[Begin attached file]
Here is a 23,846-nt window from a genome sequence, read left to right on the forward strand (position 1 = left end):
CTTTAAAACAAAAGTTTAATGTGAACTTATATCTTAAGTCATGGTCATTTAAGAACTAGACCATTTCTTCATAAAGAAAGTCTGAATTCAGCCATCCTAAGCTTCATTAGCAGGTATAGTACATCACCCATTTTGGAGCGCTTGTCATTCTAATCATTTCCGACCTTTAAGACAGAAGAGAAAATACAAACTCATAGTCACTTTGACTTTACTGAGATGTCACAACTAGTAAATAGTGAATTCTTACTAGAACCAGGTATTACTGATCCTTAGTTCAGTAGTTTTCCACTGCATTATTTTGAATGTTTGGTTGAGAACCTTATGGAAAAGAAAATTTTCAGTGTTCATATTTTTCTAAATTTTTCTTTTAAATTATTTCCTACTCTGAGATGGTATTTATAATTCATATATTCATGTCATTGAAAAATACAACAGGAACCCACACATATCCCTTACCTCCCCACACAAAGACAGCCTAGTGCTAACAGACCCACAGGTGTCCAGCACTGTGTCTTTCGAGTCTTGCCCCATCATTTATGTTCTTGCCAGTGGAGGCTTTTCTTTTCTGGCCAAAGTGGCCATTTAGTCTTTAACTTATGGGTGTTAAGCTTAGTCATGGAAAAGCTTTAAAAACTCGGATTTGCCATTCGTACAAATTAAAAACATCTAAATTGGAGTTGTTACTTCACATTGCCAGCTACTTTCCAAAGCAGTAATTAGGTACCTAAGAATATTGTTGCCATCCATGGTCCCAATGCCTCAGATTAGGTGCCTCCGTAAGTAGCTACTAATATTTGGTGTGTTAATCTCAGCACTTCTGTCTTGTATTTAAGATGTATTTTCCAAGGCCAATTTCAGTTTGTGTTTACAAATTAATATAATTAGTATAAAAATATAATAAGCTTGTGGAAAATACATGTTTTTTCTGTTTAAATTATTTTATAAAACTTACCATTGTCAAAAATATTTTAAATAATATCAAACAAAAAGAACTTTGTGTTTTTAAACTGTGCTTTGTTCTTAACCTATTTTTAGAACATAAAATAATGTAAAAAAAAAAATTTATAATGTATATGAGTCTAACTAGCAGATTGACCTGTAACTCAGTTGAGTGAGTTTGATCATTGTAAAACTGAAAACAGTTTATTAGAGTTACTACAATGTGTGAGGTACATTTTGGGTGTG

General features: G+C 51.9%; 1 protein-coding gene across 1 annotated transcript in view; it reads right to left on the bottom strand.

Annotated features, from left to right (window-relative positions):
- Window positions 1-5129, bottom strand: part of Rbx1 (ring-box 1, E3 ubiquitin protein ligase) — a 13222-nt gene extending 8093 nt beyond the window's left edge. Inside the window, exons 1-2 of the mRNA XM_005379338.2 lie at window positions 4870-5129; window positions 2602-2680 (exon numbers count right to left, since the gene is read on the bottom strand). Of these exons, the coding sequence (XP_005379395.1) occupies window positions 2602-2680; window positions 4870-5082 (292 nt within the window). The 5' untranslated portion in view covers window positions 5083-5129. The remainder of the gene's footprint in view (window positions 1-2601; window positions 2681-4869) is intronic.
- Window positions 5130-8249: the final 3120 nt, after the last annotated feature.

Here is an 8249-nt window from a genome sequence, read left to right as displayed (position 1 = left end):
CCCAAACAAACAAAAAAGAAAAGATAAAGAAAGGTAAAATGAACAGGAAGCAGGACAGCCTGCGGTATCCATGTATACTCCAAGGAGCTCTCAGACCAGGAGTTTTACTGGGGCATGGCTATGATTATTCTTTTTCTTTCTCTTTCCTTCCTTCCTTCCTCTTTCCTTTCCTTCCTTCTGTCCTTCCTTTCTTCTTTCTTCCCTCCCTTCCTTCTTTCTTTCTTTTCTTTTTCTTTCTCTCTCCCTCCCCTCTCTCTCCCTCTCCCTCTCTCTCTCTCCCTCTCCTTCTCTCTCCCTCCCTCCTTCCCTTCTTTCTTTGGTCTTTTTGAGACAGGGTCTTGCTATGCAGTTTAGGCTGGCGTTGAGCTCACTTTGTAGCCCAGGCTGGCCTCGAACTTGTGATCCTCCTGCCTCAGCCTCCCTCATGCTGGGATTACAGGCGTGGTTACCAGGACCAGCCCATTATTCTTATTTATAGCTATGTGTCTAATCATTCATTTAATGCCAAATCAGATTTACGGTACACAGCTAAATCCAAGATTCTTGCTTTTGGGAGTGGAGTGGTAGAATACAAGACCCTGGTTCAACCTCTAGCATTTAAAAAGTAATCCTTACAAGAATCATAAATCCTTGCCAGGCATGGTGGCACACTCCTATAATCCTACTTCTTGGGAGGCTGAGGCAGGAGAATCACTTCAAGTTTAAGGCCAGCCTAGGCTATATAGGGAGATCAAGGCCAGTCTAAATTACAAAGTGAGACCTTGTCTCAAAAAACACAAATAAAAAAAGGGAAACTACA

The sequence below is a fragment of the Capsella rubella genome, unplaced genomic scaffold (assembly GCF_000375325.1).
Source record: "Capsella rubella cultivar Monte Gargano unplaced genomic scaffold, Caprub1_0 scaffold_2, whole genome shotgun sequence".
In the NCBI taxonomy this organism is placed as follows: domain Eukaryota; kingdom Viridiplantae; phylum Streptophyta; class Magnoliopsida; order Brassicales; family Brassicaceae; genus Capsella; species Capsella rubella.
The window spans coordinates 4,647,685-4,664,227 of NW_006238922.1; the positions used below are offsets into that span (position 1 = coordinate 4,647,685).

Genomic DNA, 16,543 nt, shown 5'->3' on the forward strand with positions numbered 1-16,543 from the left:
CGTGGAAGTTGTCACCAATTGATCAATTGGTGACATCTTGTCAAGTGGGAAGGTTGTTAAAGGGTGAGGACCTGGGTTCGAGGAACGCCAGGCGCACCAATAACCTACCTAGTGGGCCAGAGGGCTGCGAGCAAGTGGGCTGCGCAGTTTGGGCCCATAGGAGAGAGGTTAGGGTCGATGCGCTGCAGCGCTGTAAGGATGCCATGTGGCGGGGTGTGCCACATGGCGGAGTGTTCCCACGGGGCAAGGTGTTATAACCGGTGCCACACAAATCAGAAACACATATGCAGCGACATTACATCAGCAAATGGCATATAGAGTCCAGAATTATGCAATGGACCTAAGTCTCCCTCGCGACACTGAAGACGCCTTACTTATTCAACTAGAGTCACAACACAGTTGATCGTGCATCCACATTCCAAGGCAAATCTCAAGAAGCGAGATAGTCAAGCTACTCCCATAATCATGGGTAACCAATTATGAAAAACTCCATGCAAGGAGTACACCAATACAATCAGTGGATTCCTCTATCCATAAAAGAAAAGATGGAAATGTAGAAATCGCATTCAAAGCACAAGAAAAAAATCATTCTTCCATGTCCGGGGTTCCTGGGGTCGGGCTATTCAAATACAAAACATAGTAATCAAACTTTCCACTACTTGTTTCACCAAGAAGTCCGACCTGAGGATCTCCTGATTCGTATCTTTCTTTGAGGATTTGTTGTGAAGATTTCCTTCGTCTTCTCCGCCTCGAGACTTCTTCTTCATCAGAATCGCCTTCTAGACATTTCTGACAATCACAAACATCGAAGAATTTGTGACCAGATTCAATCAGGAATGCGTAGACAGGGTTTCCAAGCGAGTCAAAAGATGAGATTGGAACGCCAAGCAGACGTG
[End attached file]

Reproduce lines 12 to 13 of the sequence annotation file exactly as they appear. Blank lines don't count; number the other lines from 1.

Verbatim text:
The window spans coordinates 4,647,685-4,664,227 of NW_006238922.1; the positions used below are offsets into that span (position 1 = coordinate 4,647,685).

Genomic DNA, 16,543 nt, shown 5'->3' on the forward strand with positions numbered 1-16,543 from the left: